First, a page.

2. Wykoff CC, Abreau F, Adamis AP, et al. Efficacy, durability, and safety of intravitreal faricimab with extended dosing up to every 16 weeks in patients with diabetic macular oedema (YOSEMITE and RHINE): Two randomised, double-masked, phase 3 trials. Lancet. Published online January 24, 2022. doi: 10.1016/S0140-6736(22)00018-6. 

In Brief

RegenXbio has initiated ASCENT, the second of two Phase III pivotal trials to of its potential one-time subretinal gene therapy candidate RGX-314 for neovascular age-related macular degeneration. The primary trial endpoint is noninferiority to aflibercept based on improvement in visual acuity. The trial will enroll around 465 patients. 

Nanoscope Therapeutics has received Investigational New Drug (IND) clearance from the Food and Drug Administration to begin a Phase II trial of its MCO-010 ambient-light activatable optogenetic monotherapy to restore vision in Stargardt disease. 

Applied Genetic Technologies Corp.  reports exceeding the enrollment target in the SKYLINE Phase I/II trial of AGTC-501, a recombinant adeno-associated virus vector-based gene therapy for X-linked retinitis pigmentosa (XLRP). Fourteen patients have been enrolled; the planned target enrollment was 12. 

The FDA has granted Fast Track Designation to 4D Molecular Therapeutics’ gene therapy candidate 4D-125  to treat inherited retinal dystrophies due to defects in the RPGR gene, including XLRP. 

The FDA has accepted the IND application for Ocugen to start a clinical trial of OCU400 (AAV-NR2E3), a modifier gene therapy candidate for retinitis pigmentosa.

Study Elucidates HCQ Retinopathy Risk 

In the first year of the COVID-19 pandemic, hydroxychloroquine received a lot of attention for its purported therapeutic effects for treating the disease. However, it has long been used in rheumatology, and retina specialists have been well aware of its vision-threatening side effects.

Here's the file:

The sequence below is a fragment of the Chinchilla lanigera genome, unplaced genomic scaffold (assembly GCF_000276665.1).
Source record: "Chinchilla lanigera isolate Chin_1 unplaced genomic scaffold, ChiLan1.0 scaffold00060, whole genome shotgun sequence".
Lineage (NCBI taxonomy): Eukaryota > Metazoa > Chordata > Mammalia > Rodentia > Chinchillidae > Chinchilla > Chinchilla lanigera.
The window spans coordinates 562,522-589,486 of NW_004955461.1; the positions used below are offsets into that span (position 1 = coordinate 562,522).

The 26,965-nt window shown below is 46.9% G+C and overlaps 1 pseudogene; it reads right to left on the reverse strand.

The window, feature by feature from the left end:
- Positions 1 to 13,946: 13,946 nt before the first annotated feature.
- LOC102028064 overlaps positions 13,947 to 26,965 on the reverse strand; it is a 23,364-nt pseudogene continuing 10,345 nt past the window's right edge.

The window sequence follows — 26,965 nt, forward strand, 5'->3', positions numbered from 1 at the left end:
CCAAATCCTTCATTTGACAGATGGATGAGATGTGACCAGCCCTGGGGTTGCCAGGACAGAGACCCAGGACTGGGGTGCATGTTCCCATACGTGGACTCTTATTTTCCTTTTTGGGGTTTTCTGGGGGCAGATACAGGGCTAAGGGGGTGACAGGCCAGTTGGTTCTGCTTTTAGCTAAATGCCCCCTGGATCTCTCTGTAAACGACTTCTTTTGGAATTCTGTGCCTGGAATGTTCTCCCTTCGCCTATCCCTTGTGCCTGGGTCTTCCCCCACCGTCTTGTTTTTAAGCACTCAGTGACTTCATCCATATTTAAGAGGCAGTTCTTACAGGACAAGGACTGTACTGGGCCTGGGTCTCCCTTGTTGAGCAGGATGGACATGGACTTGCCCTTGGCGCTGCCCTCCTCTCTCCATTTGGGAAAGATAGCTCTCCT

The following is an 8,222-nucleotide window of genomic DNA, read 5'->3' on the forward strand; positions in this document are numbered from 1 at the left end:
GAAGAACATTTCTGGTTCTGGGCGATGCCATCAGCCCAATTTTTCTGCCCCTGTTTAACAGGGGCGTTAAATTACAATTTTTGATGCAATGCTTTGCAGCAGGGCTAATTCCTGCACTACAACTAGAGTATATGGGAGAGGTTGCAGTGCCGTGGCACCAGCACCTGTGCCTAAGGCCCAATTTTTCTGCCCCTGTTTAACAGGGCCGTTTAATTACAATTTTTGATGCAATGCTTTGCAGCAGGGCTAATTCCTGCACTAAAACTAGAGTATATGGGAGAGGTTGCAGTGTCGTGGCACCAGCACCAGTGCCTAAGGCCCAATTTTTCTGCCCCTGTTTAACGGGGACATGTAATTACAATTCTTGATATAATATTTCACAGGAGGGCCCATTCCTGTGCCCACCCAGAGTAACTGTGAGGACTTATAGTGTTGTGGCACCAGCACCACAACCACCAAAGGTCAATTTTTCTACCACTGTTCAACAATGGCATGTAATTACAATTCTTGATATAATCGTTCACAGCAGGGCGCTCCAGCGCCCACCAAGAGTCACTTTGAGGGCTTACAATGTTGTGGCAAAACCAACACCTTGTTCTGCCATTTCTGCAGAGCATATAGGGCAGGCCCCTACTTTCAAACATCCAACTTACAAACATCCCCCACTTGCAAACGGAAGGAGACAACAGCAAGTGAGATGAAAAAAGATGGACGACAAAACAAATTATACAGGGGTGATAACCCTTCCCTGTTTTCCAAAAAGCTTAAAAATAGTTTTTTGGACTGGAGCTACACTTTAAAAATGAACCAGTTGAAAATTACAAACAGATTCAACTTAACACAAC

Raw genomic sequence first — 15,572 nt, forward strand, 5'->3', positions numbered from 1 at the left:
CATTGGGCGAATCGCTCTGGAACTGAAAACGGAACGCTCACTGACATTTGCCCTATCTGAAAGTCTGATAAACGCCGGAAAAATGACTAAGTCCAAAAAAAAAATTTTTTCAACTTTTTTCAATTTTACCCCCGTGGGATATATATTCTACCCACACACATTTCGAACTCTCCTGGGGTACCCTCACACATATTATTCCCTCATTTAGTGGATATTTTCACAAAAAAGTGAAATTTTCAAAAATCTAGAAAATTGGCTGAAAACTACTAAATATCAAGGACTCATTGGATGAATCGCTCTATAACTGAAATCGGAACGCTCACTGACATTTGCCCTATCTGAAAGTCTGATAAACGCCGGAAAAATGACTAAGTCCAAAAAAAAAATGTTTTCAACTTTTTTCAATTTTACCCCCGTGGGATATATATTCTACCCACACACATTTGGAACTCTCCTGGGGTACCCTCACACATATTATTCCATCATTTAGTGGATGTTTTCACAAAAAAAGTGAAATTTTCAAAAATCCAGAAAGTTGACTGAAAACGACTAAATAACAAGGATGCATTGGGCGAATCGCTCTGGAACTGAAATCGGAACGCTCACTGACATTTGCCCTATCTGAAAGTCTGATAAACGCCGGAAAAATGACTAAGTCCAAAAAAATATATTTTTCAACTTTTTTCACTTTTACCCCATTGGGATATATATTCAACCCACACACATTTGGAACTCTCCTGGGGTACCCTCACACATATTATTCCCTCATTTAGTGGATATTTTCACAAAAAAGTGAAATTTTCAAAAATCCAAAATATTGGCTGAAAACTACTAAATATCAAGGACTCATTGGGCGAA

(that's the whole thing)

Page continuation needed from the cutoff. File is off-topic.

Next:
Now researchers have potentially quantified the risks for retinopathy in patients taking HCQ for systemic lupus erythematosus and other rheumatoid disease. “We found that the HCQ dose relative to body weight was the major risk factor for the development of retinopathy and there was a dose-response relationship,” April Jorge, MD, said at the American College of Rheumatology virtual meeting in November. She presented results of a case-control study of 4,899 patients who had been on HCQ for five years or longer.1 

Dr. Jorge, a rheumatologist at Massachusetts General Hospital and an instructor at Harvard Medical School in Boston, said the odds of retinopathy were lowest for patients on ≤ 4 mg/kg HCQ daily, were higher in those using 5 to 6 mg/kg a day, and highest with ≥ 6 mg/kg a day. 

“We also found that longer duration of use was another major risk factor contributing to retinopathy risk,” Dr. Jorge said. “For every five years of use, the risk doubled.”

Other significant risk factors were chronic kidney disease and Asian ancestry. The latter, Dr. Jorge said, came with a higher prevalence of the atypical pericentral pattern retinopathy that can be more difficult to detect.

The study evaluated a population of patients in the Kaiser Permanente Northern California system who had been on continuous HCQ therapy for at least five years between 1997 and 2020 and had regular retinopathy screenings after five years of therapy. In all, 164 had developed HCQ retinopathy—an incidence of 3.3 percent. Most cases (n=100) were mild, but 38 were moderate and 26 severe. A parafoveal pattern was noted in 131 and a pericentral pattern in 33.

“With regular screening, the majority of these cases are mild and therefore asymptomatic,” Dr. Jorge said. Patients with additional risk factors need closer monitoring and dose adjustment, she said. 

“The risk of HCQ retinopathy really needs to be weighed against the benefits of this medication,” she said. RS

Dr. Jorge has no disclosures.  



1. Jorge A, Melles R, Conell C, et al. Risk factors for hydroxychloroquine retinopathy and its subtypes–prospective adjudication analysis of 4,899 incident users. Paper presented at virtual American College of Rheumatology Convergence 2021; November 7, 2021.